Figure 1 depicts the least-products regression of the values from each index to baroreflex gain. In all cases, there was a statistically significant relation. Because a significant relation can coexist with gross bias,^{44} the agreement of these indices to baroreflex gain was determined by the Bland-Altman analyses shown in Figure 2. Proportional bias obviates the utility of fixed-bias estimates. According to both least-products regression and Bland-Altman analysis, proportional bias was present in the sequence index, α-index, transfer function, and low-frequency transfer function. The confidence interval around the proportional bias slope can provide the minimal and maximal bias across the observed baroreflex gains. In each case, the range exceeded the estimated mean baroreflex gain of the population; the ranges of bias were 4.74 to 26.93 for sequence, 4.32 to 19.90 for α-index, −6.72 to 5.31 for transfer function, and −8.19 to 5.31 for low-frequency transfer function. Fixed bias alone was present in only the impulse-response function. For this index, the fixed bias was −3.10, and limits of agreement were −12.12 to 5.92. In summary, true baroreflex gain could be as much as 12 ms/mm Hg higher than the impulse-response function to almost 27 ms/mm Hg lower than the sequence index. Thus, the limits of agreement for all indices were larger than the estimated mean baroreflex gain of the population, indicating weak agreement.^{43}

It has previously been proposed that differences in agreement between pharmacologic assessment of baroreflex gain and spectral indices might depend on the population studied.^{45} For example, individuals with low baroreflex gain are at the greatest risk in terms of cardiovascular mortality^{1} and the group for whom sensitive measures of baroreflex gain are most important. Therefore, we examined the correlation for subjects in the lowest tertile of baroreflex gain. Within this group of subjects, there was absolutely no correlation between baroreflex gain as measured by the modified Oxford technique and any of the calculated indices (Figure 3). The lack of correlation indicates there is no agreement between the indices and baroreflex gain in this population, so applying regression analysis and the method of differences is invalid.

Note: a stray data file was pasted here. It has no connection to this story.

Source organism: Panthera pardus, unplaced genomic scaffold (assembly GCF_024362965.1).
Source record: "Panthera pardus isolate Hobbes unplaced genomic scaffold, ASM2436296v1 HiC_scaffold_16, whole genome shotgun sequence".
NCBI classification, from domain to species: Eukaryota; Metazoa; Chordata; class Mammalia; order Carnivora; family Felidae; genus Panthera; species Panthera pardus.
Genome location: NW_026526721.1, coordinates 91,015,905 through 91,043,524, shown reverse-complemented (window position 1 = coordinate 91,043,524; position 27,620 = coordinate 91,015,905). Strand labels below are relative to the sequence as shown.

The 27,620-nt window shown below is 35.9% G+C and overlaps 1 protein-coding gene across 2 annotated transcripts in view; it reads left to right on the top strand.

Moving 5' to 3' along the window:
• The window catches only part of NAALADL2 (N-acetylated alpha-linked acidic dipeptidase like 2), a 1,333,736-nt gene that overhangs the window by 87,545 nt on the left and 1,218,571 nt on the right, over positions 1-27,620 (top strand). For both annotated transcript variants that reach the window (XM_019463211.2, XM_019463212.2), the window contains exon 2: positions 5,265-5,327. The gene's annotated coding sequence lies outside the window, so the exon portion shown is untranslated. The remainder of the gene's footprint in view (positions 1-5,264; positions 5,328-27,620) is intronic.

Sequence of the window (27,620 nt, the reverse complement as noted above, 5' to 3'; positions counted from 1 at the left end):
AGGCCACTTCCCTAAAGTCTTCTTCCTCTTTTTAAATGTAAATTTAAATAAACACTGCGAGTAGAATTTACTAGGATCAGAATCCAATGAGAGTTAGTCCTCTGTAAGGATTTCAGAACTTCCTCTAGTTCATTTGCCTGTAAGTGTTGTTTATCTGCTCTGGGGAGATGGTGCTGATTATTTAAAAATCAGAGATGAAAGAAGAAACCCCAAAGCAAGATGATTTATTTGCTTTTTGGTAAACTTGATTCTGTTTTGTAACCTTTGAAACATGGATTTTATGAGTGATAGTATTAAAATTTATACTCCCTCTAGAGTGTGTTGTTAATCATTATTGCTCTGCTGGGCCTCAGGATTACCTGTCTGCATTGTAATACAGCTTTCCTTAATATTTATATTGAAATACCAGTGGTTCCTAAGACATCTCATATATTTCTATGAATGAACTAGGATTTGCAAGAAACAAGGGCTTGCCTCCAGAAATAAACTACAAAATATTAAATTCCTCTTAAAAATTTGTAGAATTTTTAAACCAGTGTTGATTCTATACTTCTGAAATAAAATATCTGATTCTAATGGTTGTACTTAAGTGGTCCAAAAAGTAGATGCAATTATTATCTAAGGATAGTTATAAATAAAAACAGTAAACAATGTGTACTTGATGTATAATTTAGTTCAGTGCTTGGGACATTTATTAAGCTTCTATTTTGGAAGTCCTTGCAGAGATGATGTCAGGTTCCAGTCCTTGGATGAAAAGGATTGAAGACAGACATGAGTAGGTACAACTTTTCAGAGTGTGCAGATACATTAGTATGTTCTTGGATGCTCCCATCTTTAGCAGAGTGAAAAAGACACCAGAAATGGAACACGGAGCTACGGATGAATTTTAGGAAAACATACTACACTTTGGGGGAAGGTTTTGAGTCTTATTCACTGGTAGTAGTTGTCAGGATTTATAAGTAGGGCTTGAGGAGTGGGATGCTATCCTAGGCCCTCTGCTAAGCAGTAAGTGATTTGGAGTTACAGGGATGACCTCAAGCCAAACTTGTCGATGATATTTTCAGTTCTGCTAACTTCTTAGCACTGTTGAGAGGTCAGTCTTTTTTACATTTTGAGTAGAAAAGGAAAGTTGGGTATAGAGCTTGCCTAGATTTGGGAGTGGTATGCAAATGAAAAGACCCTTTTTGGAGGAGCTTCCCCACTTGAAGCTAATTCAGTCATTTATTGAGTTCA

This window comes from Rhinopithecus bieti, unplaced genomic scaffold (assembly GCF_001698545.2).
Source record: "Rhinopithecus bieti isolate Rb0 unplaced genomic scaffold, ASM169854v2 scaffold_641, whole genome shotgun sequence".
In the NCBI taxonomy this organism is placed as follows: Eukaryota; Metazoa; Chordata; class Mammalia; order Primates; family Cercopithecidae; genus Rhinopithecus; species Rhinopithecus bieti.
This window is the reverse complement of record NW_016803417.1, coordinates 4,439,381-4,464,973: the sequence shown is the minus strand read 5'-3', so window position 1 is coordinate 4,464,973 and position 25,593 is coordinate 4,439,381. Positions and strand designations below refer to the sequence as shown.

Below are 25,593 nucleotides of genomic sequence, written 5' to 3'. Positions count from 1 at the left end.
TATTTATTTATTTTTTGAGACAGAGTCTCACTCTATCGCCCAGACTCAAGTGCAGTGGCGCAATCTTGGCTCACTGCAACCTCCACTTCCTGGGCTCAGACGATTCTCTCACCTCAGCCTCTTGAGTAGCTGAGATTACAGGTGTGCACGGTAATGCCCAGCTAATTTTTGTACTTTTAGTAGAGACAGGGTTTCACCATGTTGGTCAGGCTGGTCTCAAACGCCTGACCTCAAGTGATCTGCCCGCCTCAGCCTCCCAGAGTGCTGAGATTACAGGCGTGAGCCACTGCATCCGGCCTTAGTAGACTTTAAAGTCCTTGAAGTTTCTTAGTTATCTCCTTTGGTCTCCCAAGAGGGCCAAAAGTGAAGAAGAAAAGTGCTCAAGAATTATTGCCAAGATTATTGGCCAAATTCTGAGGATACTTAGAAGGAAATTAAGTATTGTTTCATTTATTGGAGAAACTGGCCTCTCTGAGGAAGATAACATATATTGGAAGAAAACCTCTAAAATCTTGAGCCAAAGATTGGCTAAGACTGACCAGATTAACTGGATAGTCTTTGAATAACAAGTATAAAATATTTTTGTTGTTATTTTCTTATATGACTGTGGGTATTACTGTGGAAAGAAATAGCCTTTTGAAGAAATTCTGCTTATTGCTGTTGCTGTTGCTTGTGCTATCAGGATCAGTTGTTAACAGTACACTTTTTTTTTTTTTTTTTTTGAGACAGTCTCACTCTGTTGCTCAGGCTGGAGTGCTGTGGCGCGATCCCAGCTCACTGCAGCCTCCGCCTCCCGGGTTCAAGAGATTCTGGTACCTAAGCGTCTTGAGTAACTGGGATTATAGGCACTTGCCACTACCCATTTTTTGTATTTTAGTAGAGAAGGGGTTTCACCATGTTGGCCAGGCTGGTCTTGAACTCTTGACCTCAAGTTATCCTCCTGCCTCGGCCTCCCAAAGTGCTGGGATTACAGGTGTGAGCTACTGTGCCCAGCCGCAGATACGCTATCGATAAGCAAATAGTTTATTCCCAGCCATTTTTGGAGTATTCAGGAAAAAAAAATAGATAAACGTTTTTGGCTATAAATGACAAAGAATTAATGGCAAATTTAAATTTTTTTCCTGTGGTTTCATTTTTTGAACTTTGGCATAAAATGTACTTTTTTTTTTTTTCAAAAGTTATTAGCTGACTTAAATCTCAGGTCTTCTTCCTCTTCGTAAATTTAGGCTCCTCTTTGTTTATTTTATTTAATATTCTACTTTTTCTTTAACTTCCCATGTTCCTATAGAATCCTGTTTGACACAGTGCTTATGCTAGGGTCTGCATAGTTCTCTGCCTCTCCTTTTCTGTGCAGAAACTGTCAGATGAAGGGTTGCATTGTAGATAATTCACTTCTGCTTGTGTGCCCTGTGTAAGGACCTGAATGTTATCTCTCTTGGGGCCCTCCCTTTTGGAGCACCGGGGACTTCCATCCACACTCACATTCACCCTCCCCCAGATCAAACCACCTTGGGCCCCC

Despite the discrepancy between the indices and the modified Oxford baroreflex gain, there might be some physiology common to both. This might explain the modest correlations that we observed. Therefore, we examined the relation of carotid distensibility and respiratory sinus arrhythmia to each index and to baroreflex gain. A linear model was fit by forward, stepwise, multiple linear regression to determine the relative contribution of these independent variables to the overall variability of the indices and gain. The results of the model are shown in Figure 4. Respiratory sinus arrhythmia contributed significantly to all indices and to baroreflex gain, whereas carotid distensibility contributed only to the pharmacologically derived baroreflex gain. In fact, the contribution of respiratory sinus arrhythmia to the indices was far greater than to baroreflex gain in every case, except for the low-frequency transfer function. Additionally, as hypothesized, the contributions of respiratory sinus arrhythmia and carotid distensibility to baroreflex gain were comparable in this broadly heterogenous population.

## Discussion